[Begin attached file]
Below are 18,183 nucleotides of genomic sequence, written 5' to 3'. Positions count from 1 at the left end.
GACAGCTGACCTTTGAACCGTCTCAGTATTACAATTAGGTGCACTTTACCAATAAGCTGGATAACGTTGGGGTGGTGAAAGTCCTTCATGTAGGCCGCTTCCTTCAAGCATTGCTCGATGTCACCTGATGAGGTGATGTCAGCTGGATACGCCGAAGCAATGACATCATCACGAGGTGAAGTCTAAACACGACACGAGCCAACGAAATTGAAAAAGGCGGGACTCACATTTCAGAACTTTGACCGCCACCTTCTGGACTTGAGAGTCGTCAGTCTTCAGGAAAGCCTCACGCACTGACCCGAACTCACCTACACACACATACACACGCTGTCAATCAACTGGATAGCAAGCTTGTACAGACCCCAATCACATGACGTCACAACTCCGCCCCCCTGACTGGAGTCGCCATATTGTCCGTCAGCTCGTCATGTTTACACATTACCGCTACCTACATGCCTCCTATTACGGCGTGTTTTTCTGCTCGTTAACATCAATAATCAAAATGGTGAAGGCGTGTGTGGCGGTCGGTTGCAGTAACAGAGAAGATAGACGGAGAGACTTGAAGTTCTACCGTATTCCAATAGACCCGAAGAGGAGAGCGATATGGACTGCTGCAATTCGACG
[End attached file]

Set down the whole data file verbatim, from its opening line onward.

Below are 18,183 nucleotides of genomic sequence, written 5' to 3'. Positions count from 1 at the left end.
GACAGCTGACCTTTGAACCGTCTCAGTATTACAATTAGGTGCACTTTACCAATAAGCTGGATAACGTTGGGGTGGTGAAAGTCCTTCATGTAGGCCGCTTCCTTCAAGCATTGCTCGATGTCACCTGATGAGGTGATGTCAGCTGGATACGCCGAAGCAATGACATCATCACGAGGTGAAGTCTAAACACGACACGAGCCAACGAAATTGAAAAAGGCGGGACTCACATTTCAGAACTTTGACCGCCACCTTCTGGACTTGAGAGTCGTCAGTCTTCAGGAAAGCCTCACGCACTGACCCGAACTCACCTACACACACATACACACGCTGTCAATCAACTGGATAGCAAGCTTGTACAGACCCCAATCACATGACGTCACAACTCCGCCCCCCTGACTGGAGTCGCCATATTGTCCGTCAGCTCGTCATGTTTACACATTACCGCTACCTACATGCCTCCTATTACGGCGTGTTTTTCTGCTCGTTAACATCAATAATCAAAATGGTGAAGGCGTGTGTGGCGGTCGGTTGCAGTAACAGAGAAGATAGACGGAGAGACTTGAAGTTCTACCGTATTCCAATAGACCCGAAGAGGAGAGCGATATGGACTGCTGCAATTCGACG